I wonder how many sports fans, who spend their evenings glued to the box watching Wimbledon or the Football World Cup, have ever asked themselves whether it’s better to watch on television or live at the court or stadium. I realise it’s an academic question but, as I hope you’ll soon discover,
it’s also an interesting one.
The answer hinges on what you need to see to appreciate how well or poorly the game is played. In other words, how easily can you see the field of play and the way players relate to each other and, therefore, how effectively can you judge the strategy they are deploying and its effectiveness? This is, after all, how you decide whether they’re playing well or badly.
Now, in football, where you have 22 players spread across an area of roughly 7,800 square metres, television has a problem showing them in a single wide shot. The figures become small, distant and hard to distinguish. Although in close-up this problem is resolved what you then see are individuals or small groups. What you miss is their position vis-a-vis the rest.
So to show football television deploys a multiplicity of cameras. Together they provide a collage of shots comprising individual players, small groups, bigger scrums, half the field, the full field, etc. It’s quick, clever and talented vision-mixing that creates a verisimilitude of the game in the stadium. Done well, it works. Done poorly, it diminishes the game.
The conclusion is obvious: Football is best viewed live. Your eyes can provide a better understanding of the game than any combination of camera lenses.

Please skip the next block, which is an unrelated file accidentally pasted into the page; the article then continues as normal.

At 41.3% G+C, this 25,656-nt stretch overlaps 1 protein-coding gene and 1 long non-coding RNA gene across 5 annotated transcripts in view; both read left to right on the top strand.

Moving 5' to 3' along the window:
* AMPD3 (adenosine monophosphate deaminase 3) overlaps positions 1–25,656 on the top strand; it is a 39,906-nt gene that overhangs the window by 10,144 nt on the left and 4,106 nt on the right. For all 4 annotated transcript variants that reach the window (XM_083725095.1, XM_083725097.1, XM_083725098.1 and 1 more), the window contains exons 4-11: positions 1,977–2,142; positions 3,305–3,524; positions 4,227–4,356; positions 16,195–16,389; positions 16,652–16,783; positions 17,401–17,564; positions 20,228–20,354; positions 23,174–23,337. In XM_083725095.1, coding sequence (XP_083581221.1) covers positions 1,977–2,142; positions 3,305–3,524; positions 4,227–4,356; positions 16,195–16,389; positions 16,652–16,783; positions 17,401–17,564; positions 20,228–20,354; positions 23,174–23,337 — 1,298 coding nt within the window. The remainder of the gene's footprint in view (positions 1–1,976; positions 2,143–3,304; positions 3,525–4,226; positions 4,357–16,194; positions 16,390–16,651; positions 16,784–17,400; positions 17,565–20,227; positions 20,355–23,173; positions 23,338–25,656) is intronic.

Tennis, on the other hand, is different. The court is far smaller. There are only two or four players. More importantly, a single television camera can cover the full court without reducing the players to pygmies and distancing the action.
This means tennis is easy to televise. In fact, the box gives you an immediacy you may not have if you are sitting in the cheaper seats. And certainly you don’t need to crane your neck or swing it from side to side, which you would have to from the side of the court. This is why tennis has record ratings. It’s a made-for-TV sport!
Let me give you a little illustration. You can watch a serve from behind the serving player and still appreciate its speed, angle of descent and positioning on the opposite side of the net. Similarly, a sizzling cross-court return that leaves the recipient stranded at the wrong end can be comfortably viewed on a single wide shot. You don’t need multiple cameras, which always splice the action, to understand what’s happened.
Not so in football. If a player dribbles the ball across the length of the field, a single wide shot would shrink him and the action to an irritating miniature. Yet only such a shot can show how the rest of the field is placed. Consequently, to show the action clearly and in better size, TV resorts to multiple shots of varying size. But that means you may not always get a sense of where the other players are and what challenge they pose.
Now, today, if you watch the Wimbledon men’s final — and I hope that’ll be your choice rather than the scrum from Brazil — you should be better able to understand why tennis is so gripping. As you feel the magic of Wimbledon sweep over you, remember it’s, actually, the impact of television!
(The views expressed by the author are personal.)
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